Due to the lack of meaningful reforms, Gov. Mike Dunleavy has vetoed an education bill that would have dumped an unprecedented amount of money into Alaska’s chronically underperforming government-run schools.

On March 14, Dunleavy issued a statement that he had nixed Senate Bill 140, a bill that would have increased education spending by $175 million, while failing to include reforms that the governor supported.

The bill looked to add an additional $680 per student via the Base Student Allocation (BSA) – the formula for how Alaska funds public schools – which would have amounted to a historic spending increase for a system that has repeatedly demonstrated that more money does not translate into better student outcomes.

In fact, Alaska already spends $22,000 per student each year – the sixth highest in the nation. Despite this investment, Alaska students rank 49th in the nation in basic academic performance.

“After a thorough analysis and careful consideration, I have decided to veto Senate Bill 140,” Dunleavy explained. “SB 140 contains a record increase in the BSA. Although I SUPPORT an increase to the BSA – there were no new approaches, other than enhanced funding, to increase educational outcomes. SB 140 lacked sufficient changes in how charter schools are chartered in order to allow more students and families charter school possibilities.”

Dunleavy had pushed for a new mechanism by which charter schools could be established by the state, rather than exclusively through local school district control. He also wanted money tied directly to teacher take-home pay to ensure funds are not siphoned off for myriad administrative projects that tend to grow an already sizable bureaucratic machine.

“Families are hungry for real reform and SB 140 clearly misses the mark. Education funding should be used to support students – not systems. We urge legislators to unite in support of the Governor’s veto.”

Americans For Prosperity-AK State Director Bethany

“The lack of such reforms, given our success, with charter schools did not justify the passage of this bill that increases spending without needed reforms,” Dunleavy noted. “There is still time in this session to address some of the issues such as increasing broadband speeds for our schools in Alaska. There is also still time in this session to enhance our charter school offerings and methods by which they are chartered.”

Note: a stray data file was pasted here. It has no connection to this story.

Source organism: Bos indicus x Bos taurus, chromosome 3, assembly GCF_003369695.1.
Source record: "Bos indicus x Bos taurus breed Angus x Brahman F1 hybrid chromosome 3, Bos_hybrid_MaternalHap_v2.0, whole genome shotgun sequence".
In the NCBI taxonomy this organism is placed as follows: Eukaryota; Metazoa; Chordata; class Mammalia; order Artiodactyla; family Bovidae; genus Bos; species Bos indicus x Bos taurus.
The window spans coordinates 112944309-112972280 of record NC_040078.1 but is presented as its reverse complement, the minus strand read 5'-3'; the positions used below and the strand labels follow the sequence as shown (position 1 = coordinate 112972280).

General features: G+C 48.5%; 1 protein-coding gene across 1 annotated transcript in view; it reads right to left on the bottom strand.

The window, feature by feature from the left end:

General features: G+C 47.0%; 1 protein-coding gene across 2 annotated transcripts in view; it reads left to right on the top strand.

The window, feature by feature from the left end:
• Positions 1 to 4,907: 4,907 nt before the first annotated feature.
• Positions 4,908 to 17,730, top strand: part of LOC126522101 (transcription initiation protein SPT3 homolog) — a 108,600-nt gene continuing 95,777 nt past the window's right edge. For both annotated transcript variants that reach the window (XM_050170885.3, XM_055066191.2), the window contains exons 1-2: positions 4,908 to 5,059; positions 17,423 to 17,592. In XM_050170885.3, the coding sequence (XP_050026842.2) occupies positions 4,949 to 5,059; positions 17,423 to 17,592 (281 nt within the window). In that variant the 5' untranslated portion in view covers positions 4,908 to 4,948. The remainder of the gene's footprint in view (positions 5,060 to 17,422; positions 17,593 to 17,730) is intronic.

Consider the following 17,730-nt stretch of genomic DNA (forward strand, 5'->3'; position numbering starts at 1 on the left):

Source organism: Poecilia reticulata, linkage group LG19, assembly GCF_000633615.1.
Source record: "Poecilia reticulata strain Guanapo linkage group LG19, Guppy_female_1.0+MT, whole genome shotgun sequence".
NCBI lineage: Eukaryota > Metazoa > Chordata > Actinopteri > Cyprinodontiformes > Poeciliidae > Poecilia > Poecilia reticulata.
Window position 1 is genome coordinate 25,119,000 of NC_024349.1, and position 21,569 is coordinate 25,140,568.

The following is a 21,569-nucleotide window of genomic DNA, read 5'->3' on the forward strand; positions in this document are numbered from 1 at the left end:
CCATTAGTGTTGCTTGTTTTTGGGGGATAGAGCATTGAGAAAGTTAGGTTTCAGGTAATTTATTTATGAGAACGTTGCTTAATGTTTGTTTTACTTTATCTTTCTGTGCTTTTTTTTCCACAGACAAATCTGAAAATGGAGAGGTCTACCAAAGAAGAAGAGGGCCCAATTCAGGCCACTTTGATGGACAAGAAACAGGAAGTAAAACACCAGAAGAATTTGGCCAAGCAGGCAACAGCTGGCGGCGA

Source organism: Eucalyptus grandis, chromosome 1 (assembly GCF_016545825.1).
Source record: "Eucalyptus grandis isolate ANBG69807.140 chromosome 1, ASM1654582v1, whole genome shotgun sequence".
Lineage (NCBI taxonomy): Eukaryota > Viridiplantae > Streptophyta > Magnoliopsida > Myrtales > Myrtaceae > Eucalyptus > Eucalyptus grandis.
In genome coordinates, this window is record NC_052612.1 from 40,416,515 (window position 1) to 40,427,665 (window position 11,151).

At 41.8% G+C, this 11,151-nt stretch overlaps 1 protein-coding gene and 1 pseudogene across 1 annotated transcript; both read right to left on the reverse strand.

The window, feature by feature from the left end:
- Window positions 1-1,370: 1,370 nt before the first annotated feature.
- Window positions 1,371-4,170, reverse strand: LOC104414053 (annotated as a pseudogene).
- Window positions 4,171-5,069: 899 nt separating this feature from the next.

He said he would continue to work with lawmakers to “put the needs of Alaskan families first – not the wants of special interest groups.”

“Furthermore, I will review the appropriations bills following the legislative session to ensure schools are being adequately funded and the state’s limited resources are being spent appropriately,” he concluded.

When SB 140 initially passed the State Legislature earlier this year, Dunleavy expressed frustration that the legislation was mostly just about pouring money into the educational system.

With declining enrollments and record numbers of families leaving brick and mortar public schools for homeschool options, many education activists, union bosses and entrenched bureaucrats have desperately lobbied to find new sources of funding from the state, despite having fewer kids to educate.

The nonpartisan conservative think tank, Americans for Prosperity – Alaska urged Dunleavy to veto SB 140 earlier this week.

“To improve Alaska’s dismal education outcomes, funding should be used to directly support students instead of simply increasing generalized school district funding,” said AFP-AK State Director Bethany Marcum. “This should be about our children, not buildings and bureaucracies.”

“Simply adding money to an antiquated, one-size-fits-all system is not the solution Alaska’s students need. It is time to fund students, not systems,” Marcum added. “Governor Dunleavy should give the legislature another opportunity to actually address the issues facing Alaska’s education system.”